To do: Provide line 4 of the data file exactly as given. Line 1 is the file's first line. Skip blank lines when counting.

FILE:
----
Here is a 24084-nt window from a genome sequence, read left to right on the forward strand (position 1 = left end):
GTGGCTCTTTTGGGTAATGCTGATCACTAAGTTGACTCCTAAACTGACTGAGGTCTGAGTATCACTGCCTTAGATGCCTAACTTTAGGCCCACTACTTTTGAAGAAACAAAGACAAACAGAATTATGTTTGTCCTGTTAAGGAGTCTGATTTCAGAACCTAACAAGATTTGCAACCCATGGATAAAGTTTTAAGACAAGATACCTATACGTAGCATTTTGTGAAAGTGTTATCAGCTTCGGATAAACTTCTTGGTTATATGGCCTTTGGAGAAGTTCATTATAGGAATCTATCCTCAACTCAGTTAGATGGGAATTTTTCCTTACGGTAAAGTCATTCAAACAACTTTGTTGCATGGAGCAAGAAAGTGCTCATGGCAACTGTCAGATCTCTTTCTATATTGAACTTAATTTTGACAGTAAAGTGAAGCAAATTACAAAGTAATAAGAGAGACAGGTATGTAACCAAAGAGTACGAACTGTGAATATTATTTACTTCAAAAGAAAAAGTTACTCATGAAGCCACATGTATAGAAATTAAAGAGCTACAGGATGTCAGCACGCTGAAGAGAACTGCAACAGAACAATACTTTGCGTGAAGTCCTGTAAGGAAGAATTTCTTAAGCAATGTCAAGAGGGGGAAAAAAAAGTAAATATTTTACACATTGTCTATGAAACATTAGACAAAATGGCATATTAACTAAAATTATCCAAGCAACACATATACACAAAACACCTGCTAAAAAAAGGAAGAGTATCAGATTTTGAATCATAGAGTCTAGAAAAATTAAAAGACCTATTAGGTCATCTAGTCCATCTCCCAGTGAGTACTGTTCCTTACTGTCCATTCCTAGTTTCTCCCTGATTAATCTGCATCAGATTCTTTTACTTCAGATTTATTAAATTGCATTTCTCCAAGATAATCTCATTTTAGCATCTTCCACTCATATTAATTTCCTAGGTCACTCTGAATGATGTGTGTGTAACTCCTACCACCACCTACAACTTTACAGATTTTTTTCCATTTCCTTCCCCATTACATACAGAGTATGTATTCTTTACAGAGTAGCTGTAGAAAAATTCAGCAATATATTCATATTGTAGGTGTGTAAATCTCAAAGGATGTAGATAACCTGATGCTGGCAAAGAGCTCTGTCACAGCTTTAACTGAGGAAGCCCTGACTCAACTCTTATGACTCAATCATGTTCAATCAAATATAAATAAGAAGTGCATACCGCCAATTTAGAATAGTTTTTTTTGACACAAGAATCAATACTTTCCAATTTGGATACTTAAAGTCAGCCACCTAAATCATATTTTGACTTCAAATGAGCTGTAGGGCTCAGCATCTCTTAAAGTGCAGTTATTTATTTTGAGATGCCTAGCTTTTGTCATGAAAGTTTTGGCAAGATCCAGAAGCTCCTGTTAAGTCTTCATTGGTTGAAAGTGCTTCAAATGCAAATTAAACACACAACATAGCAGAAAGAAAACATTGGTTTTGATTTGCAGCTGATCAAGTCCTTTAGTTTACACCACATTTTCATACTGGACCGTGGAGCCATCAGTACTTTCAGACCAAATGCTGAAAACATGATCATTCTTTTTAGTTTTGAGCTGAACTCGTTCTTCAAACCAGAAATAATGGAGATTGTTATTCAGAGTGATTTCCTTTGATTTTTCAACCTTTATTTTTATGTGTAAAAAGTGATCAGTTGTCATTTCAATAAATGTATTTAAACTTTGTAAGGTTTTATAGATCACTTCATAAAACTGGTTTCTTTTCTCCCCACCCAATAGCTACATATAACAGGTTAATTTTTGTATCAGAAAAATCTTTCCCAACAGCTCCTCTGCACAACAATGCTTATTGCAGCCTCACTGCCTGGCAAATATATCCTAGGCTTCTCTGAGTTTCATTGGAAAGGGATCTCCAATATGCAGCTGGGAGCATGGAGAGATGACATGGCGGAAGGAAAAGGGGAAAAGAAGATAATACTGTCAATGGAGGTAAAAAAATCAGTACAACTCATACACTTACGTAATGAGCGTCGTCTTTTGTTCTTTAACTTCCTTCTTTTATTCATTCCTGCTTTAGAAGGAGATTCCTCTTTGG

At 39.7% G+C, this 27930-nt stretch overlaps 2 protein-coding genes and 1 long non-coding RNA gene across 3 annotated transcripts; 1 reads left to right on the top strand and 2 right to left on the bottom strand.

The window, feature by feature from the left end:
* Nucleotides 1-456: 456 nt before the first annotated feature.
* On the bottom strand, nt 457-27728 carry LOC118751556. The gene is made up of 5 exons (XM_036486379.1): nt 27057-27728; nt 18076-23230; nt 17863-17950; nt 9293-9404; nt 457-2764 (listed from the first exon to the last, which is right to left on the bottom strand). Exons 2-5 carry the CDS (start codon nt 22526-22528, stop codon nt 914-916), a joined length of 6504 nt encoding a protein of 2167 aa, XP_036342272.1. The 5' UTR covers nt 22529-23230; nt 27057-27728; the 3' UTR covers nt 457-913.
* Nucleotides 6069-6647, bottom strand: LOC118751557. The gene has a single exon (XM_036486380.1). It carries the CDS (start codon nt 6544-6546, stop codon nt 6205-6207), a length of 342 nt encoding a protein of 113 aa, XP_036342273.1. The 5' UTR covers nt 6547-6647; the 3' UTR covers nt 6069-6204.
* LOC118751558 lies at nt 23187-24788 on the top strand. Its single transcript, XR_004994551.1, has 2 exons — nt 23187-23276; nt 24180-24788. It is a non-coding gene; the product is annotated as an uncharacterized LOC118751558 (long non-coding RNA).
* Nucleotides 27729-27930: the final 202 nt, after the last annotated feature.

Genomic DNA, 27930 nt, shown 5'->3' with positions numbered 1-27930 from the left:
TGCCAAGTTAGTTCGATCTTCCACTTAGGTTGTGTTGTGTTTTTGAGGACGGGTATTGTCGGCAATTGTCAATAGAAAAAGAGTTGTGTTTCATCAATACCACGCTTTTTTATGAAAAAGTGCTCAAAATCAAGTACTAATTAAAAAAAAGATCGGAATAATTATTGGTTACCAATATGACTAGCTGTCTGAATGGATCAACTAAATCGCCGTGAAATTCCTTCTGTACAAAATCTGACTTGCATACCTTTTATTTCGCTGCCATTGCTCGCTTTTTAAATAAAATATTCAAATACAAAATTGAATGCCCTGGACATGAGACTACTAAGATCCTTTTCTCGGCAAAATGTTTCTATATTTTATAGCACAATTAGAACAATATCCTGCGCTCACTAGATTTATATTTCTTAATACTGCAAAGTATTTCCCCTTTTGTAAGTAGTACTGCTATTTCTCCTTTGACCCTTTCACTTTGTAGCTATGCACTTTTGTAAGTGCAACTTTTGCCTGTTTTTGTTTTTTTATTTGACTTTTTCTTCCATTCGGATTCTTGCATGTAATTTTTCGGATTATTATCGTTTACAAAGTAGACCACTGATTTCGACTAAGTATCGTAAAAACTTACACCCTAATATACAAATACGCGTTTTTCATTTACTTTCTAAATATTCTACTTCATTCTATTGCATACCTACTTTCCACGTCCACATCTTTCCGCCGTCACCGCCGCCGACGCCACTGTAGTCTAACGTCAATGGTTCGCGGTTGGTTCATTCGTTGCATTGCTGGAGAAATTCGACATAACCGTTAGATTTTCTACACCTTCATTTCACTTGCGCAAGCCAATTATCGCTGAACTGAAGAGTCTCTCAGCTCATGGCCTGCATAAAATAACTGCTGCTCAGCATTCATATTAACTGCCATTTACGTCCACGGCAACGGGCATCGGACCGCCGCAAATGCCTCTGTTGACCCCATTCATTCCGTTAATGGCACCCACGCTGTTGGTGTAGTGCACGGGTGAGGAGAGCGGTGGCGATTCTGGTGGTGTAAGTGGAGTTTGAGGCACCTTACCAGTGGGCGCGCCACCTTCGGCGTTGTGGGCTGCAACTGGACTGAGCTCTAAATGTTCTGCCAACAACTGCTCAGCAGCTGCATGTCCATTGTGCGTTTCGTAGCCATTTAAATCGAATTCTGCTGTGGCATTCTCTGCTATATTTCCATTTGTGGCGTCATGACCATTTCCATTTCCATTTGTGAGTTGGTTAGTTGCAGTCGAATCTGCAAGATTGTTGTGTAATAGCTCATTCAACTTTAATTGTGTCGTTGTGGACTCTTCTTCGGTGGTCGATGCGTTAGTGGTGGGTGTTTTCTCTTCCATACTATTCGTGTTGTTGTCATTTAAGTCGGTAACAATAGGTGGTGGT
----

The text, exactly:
The window, feature by feature from the left end: